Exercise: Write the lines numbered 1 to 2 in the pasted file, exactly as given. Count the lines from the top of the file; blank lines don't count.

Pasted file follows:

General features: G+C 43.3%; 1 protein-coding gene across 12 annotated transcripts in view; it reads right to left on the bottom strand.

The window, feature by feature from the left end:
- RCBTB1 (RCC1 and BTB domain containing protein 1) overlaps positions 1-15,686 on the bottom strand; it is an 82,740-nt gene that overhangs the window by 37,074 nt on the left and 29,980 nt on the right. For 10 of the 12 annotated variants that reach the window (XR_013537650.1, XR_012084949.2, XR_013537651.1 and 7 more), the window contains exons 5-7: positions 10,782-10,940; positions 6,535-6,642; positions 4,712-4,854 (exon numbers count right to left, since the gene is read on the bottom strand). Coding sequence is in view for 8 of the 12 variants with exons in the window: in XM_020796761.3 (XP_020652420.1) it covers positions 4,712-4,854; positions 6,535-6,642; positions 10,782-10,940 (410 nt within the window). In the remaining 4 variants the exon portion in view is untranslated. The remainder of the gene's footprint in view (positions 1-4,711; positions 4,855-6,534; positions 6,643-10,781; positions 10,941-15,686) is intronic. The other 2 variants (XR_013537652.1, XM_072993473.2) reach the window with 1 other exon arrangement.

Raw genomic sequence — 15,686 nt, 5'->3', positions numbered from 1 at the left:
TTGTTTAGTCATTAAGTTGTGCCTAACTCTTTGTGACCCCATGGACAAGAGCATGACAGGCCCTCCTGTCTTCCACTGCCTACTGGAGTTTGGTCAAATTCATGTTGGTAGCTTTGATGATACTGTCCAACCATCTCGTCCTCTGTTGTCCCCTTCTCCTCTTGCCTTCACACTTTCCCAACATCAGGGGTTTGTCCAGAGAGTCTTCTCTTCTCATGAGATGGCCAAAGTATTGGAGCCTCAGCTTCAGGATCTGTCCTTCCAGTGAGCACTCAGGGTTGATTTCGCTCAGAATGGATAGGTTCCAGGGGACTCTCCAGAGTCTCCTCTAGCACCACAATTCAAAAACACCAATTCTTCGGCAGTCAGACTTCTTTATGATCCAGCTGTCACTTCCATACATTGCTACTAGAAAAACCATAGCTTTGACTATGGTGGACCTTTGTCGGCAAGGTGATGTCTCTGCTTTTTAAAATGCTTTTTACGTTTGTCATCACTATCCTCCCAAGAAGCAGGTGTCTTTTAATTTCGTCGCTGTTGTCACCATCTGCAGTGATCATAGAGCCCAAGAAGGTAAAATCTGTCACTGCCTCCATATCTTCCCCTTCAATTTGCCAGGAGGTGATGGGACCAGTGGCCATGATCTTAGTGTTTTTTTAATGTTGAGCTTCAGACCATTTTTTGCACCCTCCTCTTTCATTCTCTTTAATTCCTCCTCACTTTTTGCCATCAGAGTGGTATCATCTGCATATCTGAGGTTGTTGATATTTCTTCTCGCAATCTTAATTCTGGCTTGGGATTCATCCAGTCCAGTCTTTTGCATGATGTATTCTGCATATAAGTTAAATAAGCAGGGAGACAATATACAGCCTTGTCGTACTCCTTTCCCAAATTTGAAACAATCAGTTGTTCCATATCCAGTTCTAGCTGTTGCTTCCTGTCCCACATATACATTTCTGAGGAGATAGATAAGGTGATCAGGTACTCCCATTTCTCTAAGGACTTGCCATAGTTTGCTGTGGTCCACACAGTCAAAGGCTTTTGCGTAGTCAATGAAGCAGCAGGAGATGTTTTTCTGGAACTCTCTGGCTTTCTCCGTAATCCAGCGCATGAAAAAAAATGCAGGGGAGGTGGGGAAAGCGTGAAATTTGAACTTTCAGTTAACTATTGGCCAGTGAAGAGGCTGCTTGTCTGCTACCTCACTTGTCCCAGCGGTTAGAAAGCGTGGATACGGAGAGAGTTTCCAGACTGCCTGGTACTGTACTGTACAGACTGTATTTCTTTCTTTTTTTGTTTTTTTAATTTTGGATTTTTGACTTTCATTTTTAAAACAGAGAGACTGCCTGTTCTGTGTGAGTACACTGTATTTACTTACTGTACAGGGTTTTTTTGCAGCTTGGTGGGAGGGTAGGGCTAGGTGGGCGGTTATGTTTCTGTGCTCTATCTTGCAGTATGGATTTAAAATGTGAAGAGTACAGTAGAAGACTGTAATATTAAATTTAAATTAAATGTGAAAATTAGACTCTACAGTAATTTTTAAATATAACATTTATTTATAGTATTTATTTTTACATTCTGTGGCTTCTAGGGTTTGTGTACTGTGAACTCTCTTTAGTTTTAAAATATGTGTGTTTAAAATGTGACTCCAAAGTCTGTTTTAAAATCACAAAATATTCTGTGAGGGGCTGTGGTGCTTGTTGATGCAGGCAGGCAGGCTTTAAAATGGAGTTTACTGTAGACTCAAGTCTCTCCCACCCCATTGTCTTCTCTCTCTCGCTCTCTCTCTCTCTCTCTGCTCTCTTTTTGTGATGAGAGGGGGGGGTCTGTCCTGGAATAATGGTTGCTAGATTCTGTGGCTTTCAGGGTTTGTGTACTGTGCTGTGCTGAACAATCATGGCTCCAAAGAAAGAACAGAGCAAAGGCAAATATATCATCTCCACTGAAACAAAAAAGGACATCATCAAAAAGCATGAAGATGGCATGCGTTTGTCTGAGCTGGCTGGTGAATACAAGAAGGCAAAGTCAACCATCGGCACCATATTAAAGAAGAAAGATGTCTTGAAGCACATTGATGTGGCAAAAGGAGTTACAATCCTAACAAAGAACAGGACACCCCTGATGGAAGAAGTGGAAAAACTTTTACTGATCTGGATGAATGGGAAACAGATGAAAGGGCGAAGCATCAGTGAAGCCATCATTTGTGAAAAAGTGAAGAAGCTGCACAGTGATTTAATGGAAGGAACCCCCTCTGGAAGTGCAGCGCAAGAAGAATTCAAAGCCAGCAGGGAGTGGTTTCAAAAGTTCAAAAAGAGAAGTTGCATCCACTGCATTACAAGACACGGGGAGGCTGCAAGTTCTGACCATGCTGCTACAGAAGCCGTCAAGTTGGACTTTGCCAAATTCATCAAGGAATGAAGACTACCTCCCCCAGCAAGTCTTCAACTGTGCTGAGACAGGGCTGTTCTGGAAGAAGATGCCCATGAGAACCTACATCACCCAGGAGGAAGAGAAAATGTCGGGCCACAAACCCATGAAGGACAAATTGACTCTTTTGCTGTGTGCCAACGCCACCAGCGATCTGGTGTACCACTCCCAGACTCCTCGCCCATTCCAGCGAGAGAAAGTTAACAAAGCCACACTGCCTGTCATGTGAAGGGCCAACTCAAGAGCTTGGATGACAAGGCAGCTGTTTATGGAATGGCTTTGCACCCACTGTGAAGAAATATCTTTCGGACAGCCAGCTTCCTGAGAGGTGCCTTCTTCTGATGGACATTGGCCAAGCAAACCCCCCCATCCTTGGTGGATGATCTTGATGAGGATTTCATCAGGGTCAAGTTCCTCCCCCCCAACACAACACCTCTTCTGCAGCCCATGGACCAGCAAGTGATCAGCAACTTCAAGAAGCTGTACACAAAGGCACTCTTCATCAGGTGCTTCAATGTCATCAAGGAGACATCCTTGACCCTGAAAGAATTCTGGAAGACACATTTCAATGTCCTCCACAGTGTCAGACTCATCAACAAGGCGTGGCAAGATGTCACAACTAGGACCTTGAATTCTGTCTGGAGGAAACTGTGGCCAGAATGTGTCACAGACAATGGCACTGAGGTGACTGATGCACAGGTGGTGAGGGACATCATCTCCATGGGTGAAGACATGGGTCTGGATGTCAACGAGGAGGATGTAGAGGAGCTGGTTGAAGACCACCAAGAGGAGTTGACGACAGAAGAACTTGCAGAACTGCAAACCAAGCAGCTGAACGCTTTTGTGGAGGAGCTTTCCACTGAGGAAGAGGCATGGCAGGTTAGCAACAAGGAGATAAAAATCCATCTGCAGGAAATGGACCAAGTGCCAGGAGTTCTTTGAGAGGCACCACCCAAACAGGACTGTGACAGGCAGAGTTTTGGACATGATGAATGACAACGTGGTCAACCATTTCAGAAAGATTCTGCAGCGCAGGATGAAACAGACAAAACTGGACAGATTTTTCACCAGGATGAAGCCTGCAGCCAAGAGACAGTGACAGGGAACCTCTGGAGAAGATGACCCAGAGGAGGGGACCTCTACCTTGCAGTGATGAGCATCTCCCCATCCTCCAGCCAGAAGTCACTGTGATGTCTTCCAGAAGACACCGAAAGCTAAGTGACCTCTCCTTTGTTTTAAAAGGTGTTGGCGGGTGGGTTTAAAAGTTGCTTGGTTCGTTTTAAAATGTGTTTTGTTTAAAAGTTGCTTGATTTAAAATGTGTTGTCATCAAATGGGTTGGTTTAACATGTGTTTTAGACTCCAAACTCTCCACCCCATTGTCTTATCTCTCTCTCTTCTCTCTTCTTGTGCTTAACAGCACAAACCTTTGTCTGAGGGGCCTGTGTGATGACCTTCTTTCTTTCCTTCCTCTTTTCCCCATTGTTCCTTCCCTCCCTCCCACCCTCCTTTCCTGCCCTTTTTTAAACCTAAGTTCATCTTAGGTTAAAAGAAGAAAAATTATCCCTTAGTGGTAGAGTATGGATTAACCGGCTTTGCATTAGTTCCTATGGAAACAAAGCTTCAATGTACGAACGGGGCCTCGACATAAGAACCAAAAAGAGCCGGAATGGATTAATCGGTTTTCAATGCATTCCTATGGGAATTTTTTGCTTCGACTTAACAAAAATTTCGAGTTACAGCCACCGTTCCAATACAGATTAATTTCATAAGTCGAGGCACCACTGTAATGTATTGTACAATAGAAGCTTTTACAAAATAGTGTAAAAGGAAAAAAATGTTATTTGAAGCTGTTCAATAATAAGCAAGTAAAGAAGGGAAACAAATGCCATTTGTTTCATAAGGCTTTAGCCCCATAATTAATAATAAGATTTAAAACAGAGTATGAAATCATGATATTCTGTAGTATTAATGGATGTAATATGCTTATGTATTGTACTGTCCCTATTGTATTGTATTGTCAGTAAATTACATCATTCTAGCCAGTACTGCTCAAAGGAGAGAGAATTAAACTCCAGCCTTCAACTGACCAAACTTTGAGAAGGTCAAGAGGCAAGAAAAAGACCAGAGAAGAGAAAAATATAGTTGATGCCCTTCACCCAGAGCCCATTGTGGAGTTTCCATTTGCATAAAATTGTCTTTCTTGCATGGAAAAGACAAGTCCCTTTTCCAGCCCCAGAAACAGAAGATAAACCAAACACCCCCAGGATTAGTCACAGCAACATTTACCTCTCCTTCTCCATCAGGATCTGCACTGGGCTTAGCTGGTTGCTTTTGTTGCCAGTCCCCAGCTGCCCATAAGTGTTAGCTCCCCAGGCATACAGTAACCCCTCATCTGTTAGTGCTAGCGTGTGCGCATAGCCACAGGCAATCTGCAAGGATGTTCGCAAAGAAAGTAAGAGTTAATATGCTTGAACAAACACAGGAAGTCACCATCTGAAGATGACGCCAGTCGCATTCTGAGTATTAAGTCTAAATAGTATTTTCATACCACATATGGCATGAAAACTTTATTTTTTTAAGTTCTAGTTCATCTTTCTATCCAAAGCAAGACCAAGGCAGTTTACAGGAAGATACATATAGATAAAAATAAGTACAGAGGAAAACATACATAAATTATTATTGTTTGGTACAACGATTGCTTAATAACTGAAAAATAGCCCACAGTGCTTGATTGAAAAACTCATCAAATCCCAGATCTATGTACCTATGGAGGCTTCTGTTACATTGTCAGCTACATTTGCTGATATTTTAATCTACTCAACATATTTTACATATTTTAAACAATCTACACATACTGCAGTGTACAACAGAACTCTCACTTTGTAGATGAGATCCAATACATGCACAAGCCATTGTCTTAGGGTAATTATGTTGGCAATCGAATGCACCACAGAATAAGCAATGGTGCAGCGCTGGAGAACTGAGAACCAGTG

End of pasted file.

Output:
General features: G+C 43.3%; 1 protein-coding gene across 12 annotated transcripts in view; it reads right to left on the bottom strand.

The window, feature by feature from the left end: